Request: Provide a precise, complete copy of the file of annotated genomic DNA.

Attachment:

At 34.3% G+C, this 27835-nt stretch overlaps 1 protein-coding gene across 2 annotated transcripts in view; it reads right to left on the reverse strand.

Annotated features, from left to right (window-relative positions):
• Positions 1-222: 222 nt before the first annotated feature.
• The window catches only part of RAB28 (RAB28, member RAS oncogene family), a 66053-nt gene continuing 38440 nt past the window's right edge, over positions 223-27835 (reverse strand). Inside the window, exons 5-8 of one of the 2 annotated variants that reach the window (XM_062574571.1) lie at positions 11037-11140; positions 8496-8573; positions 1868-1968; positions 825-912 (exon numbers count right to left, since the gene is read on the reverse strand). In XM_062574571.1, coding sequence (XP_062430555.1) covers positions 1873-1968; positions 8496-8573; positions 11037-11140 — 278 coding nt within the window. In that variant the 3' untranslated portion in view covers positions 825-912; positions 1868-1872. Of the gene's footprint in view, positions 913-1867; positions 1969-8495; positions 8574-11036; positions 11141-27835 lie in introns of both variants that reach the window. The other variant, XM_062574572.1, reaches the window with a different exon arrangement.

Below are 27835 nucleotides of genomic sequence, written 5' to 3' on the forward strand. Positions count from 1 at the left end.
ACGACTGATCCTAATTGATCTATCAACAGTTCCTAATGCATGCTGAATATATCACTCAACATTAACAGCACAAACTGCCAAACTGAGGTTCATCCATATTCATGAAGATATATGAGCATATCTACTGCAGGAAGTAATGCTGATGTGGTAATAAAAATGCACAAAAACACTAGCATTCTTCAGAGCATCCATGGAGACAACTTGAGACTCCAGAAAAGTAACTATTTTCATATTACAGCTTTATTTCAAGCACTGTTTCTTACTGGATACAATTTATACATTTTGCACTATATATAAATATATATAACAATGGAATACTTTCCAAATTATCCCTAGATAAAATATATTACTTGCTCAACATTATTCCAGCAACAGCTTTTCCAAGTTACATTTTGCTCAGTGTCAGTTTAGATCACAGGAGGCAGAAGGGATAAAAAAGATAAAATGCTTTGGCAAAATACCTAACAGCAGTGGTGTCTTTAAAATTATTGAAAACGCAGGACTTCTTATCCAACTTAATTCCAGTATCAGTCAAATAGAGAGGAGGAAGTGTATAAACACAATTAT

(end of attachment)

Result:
At 34.3% G+C, this 27835-nt stretch overlaps 1 protein-coding gene across 2 annotated transcripts in view; it reads right to left on the reverse strand.

Annotated features, from left to right (window-relative positions):
• Positions 1-222: 222 nt before the first annotated feature.
• The window catches only part of RAB28 (RAB28, member RAS oncogene family), a 66053-nt gene continuing 38440 nt past the window's right edge, over positions 223-27835 (reverse strand). Inside the window, exons 5-8 of one of the 2 annotated variants that reach the window (XM_062574571.1) lie at positions 11037-11140; positions 8496-8573; positions 1868-1968; positions 825-912 (exon numbers count right to left, since the gene is read on the reverse strand). In XM_062574571.1, coding sequence (XP_062430555.1) covers positions 1873-1968; positions 8496-8573; positions 11037-11140 — 278 coding nt within the window. In that variant the 3' untranslated portion in view covers positions 825-912; positions 1868-1872. Of the gene's footprint in view, positions 913-1867; positions 1969-8495; positions 8574-11036; positions 11141-27835 lie in introns of both variants that reach the window. The other variant, XM_062574572.1, reaches the window with a different exon arrangement.

Below are 27835 nucleotides of genomic sequence, written 5' to 3' on the forward strand. Positions count from 1 at the left end.
ACGACTGATCCTAATTGATCTATCAACAGTTCCTAATGCATGCTGAATATATCACTCAACATTAACAGCACAAACTGCCAAACTGAGGTTCATCCATATTCATGAAGATATATGAGCATATCTACTGCAGGAAGTAATGCTGATGTGGTAATAAAAATGCACAAAAACACTAGCATTCTTCAGAGCATCCATGGAGACAACTTGAGACTCCAGAAAAGTAACTATTTTCATATTACAGCTTTATTTCAAGCACTGTTTCTTACTGGATACAATTTATACATTTTGCACTATATATAAATATATATAACAATGGAATACTTTCCAAATTATCCCTAGATAAAATATATTACTTGCTCAACATTATTCCAGCAACAGCTTTTCCAAGTTACATTTTGCTCAGTGTCAGTTTAGATCACAGGAGGCAGAAGGGATAAAAAAGATAAAATGCTTTGGCAAAATACCTAACAGCAGTGGTGTCTTTAAAATTATTGAAAACGCAGGACTTCTTATCCAACTTAATTCCAGTATCAGTCAAATAGAGAGGAGGAAGTGTATAAACACAATTAT